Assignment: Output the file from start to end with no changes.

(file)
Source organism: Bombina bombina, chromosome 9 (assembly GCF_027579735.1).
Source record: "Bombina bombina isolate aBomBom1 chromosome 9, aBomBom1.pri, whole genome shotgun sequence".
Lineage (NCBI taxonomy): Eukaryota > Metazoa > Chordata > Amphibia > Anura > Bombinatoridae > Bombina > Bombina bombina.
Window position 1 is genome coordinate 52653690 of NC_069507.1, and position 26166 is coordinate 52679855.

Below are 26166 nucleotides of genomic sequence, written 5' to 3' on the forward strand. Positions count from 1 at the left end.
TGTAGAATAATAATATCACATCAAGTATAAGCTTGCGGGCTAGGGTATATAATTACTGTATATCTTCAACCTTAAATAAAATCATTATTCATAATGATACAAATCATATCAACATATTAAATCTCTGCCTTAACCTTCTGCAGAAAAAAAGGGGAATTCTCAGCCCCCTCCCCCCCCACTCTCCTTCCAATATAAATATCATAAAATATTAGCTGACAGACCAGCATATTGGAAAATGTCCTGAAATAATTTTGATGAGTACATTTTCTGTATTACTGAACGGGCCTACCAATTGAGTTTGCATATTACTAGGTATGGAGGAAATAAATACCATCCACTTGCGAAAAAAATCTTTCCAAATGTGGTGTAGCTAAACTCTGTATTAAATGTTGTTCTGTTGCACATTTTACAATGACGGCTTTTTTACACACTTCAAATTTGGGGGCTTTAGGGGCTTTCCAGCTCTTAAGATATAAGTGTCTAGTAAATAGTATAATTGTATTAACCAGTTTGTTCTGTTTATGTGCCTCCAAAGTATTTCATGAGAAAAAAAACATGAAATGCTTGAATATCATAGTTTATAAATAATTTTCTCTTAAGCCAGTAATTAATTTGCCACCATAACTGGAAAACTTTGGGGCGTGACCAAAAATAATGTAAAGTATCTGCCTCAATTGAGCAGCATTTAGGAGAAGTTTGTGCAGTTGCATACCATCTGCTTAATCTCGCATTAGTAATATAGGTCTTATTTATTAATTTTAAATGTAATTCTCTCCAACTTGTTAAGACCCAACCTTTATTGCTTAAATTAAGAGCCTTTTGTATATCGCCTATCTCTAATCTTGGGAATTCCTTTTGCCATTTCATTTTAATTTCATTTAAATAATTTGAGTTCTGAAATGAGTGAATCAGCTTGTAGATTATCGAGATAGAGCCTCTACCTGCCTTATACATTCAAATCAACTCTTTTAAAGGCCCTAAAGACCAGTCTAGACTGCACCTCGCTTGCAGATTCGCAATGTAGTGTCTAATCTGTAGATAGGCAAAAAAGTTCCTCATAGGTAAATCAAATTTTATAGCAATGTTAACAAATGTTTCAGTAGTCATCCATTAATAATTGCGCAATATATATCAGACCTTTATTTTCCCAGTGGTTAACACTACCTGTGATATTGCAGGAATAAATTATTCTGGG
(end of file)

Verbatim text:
Source organism: Bombina bombina, chromosome 9 (assembly GCF_027579735.1).
Source record: "Bombina bombina isolate aBomBom1 chromosome 9, aBomBom1.pri, whole genome shotgun sequence".
Lineage (NCBI taxonomy): Eukaryota > Metazoa > Chordata > Amphibia > Anura > Bombinatoridae > Bombina > Bombina bombina.
Window position 1 is genome coordinate 52653690 of NC_069507.1, and position 26166 is coordinate 52679855.

Below are 26166 nucleotides of genomic sequence, written 5' to 3' on the forward strand. Positions count from 1 at the left end.
TGTAGAATAATAATATCACATCAAGTATAAGCTTGCGGGCTAGGGTATATAATTACTGTATATCTTCAACCTTAAATAAAATCATTATTCATAATGATACAAATCATATCAACATATTAAATCTCTGCCTTAACCTTCTGCAGAAAAAAAGGGGAATTCTCAGCCCCCTCCCCCCCCACTCTCCTTCCAATATAAATATCATAAAATATTAGCTGACAGACCAGCATATTGGAAAATGTCCTGAAATAATTTTGATGAGTACATTTTCTGTATTACTGAACGGGCCTACCAATTGAGTTTGCATATTACTAGGTATGGAGGAAATAAATACCATCCACTTGCGAAAAAAATCTTTCCAAATGTGGTGTAGCTAAACTCTGTATTAAATGTTGTTCTGTTGCACATTTTACAATGACGGCTTTTTTACACACTTCAAATTTGGGGGCTTTAGGGGCTTTCCAGCTCTTAAGATATAAGTGTCTAGTAAATAGTATAATTGTATTAACCAGTTTGTTCTGTTTATGTGCCTCCAAAGTATTTCATGAGAAAAAAAACATGAAATGCTTGAATATCATAGTTTATAAATAATTTTCTCTTAAGCCAGTAATTAATTTGCCACCATAACTGGAAAACTTTGGGGCGTGACCAAAAATAATGTAAAGTATCTGCCTCAATTGAGCAGCATTTAGGAGAAGTTTGTGCAGTTGCATACCATCTGCTTAATCTCGCATTAGTAATATAGGTCTTATTTATTAATTTTAAATGTAATTCTCTCCAACTTGTTAAGACCCAACCTTTATTGCTTAAATTAAGAGCCTTTTGTATATCGCCTATCTCTAATCTTGGGAATTCCTTTTGCCATTTCATTTTAATTTCATTTAAATAATTTGAGTTCTGAAATGAGTGAATCAGCTTGTAGATTATCGAGATAGAGCCTCTACCTGCCTTATACATTCAAATCAACTCTTTTAAAGGCCCTAAAGACCAGTCTAGACTGCACCTCGCTTGCAGATTCGCAATGTAGTGTCTAATCTGTAGATAGGCAAAAAAGTTCCTCATAGGTAAATCAAATTTTATAGCAATGTTAACAAATGTTTCAGTAGTCATCCATTAATAATTGCGCAATATATATCAGACCTTTATTTTCCCAGTGGTTAACACTACCTGTGATATTGCAGGAATAAATTATTCTGGG